Benefit of the Doubt
A couple of days ago, I linked to a Mother Jones piece about Virginia’s Attorney General and GOP gubernatorial candidate Ken Cuccinelli on a 4th Circuit case involving a sodomy law that the 4th Circuit Court of Appeals deemed unconstitutional.
One of my former students responded thoughtfully about the particulars of the case, which are at least somewhat elided in the Mother Jones piece and in my own post on the matter.
One might read the piece and get the sense that Cuccinelli is acting in a completely unreasonable manner, defending a law that criminalizes sodomy between consenting adults. In fact, though, the case before the Court involves a 47 year old man and a 17 year old girl.
It’s a bit more confusing than all of that, of course, but the fact remains that Cuccinelli isn’t acting unreasonably at all in seeking to preserve the convinction or registration as a sex offender of someone who has three times been convicted of engaging in or attempting to engage in sex acts with minors.
The trouble is that Cuccinelli is seeking to do it by defending a law that is unconstitutional. At issue is whether or not Virginia’s anti-sodomy law could be preserved in cases involving an adult and a minor (since, based on Lawrence v. Texas we know it cannot be preserved in cases involving consenting adults). The Court ruled that it could not because Virginia’s law makes no distinction between minors and adults; it simply issues a blanket ban on sodomy.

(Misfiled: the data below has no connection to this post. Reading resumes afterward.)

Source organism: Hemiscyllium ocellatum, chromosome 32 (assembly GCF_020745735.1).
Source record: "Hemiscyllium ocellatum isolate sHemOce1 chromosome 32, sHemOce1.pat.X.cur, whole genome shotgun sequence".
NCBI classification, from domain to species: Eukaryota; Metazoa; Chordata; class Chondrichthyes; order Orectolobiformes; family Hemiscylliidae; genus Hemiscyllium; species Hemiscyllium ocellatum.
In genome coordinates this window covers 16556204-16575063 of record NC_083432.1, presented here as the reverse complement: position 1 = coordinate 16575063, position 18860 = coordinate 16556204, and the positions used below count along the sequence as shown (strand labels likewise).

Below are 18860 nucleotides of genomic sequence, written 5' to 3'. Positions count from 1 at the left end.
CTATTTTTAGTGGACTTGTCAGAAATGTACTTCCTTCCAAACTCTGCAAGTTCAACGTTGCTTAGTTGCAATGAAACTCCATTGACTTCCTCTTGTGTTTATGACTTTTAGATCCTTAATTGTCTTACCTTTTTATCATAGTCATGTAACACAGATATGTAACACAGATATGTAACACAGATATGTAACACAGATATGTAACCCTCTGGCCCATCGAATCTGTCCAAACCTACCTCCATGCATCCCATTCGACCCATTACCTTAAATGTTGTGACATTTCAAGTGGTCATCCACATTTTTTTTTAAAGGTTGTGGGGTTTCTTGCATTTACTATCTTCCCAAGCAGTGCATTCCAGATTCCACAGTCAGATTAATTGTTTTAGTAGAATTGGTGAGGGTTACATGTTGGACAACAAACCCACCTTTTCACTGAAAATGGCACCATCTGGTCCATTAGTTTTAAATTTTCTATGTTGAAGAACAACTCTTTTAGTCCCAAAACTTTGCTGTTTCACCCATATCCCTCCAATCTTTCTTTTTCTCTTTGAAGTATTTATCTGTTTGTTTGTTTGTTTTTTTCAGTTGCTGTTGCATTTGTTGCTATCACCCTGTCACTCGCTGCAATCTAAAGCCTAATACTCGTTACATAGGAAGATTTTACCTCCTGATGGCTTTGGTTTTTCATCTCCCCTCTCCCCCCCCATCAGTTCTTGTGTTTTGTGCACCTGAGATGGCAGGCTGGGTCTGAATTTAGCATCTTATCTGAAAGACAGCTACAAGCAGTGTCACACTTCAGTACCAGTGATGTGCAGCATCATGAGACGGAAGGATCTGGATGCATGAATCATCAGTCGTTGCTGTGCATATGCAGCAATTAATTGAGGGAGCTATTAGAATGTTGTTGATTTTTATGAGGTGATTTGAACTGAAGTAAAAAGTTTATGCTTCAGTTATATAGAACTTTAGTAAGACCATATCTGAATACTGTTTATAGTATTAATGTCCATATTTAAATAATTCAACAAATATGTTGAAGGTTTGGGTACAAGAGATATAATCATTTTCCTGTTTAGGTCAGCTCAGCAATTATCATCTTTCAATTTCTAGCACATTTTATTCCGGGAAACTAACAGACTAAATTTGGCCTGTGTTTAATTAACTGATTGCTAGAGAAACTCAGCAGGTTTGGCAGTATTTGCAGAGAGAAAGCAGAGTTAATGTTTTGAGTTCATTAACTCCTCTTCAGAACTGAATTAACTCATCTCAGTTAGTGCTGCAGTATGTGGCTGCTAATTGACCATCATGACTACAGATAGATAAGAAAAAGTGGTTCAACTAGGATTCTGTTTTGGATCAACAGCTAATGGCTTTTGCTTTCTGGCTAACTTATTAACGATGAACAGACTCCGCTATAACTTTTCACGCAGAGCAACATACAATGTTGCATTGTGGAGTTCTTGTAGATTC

Cuccinelli is appealing that decision, attempting to sever and preserve improper sexual behavior with a minor from the unconstitutional blanket ban on that behavior as written in the law. I think it’s wrong-headed, but it’s not an unreasonable thing for an Attorney General to do. Nor is obviously homophobic or hypocritical or whatever else I might have intimated in my post.
I ought to have given Ken Cuccinelli the benefit of the doubt but my opinion of him, especially on this particular question, was already muddied by other things that I know about him. This long quote from a recent ThinkProgress piece by Josh Israel outlines a bit of the history:
In 2003, the U.S. Supreme Court’s Lawrence v. Texas ruling held that states may not ban private non-commercial sex between consenting adults. Virginia’s Crimes Against Nature statute, which made oral sex (even between consenting married couples) a felony, was clearly the sort of legislation the Court was referencing.
A year later, a bipartisan group in the Virginia Senate backed a bill that would have fixed the state’s Crimes Against Nature law to comply with Lawrence — eliminating provisions dealing with consenting adults in private and leaving in place provisions relating to prostitution, public sex, and those other than consenting adults. Cuccinelli opposed the bill in committee and helped kill it on the Senate floor. In 2009, he told a newspaper that he supported restrictions on the sexual behavior of consenting adults: “My view is that homosexual acts, not homosexuality, but homosexual acts are wrong. They’re intrinsically wrong. And I think in a natural law based country it’s appropriate to have policies that reflect that. … They don’t comport with natural law.” As a result, the law’s text remains unchanged a decade after the Supreme Court’s ruling.
While the state could have brought misdemeanor charges under other statutory rape laws, the prosecution instead utilized the felony provisions of the Crimes Against Nature law. Because its provisions were never updated to comply with the constitutional privacy protections, the appeals court ruling determined that the law itself is unconstitutional. Even if Cuccinelli wins, the cost in time and money to Virginia will be huge — and could have been entirely avoided had he and the Republican majority in the Virginia General Assembly not been so determined to ignore the Supreme Court.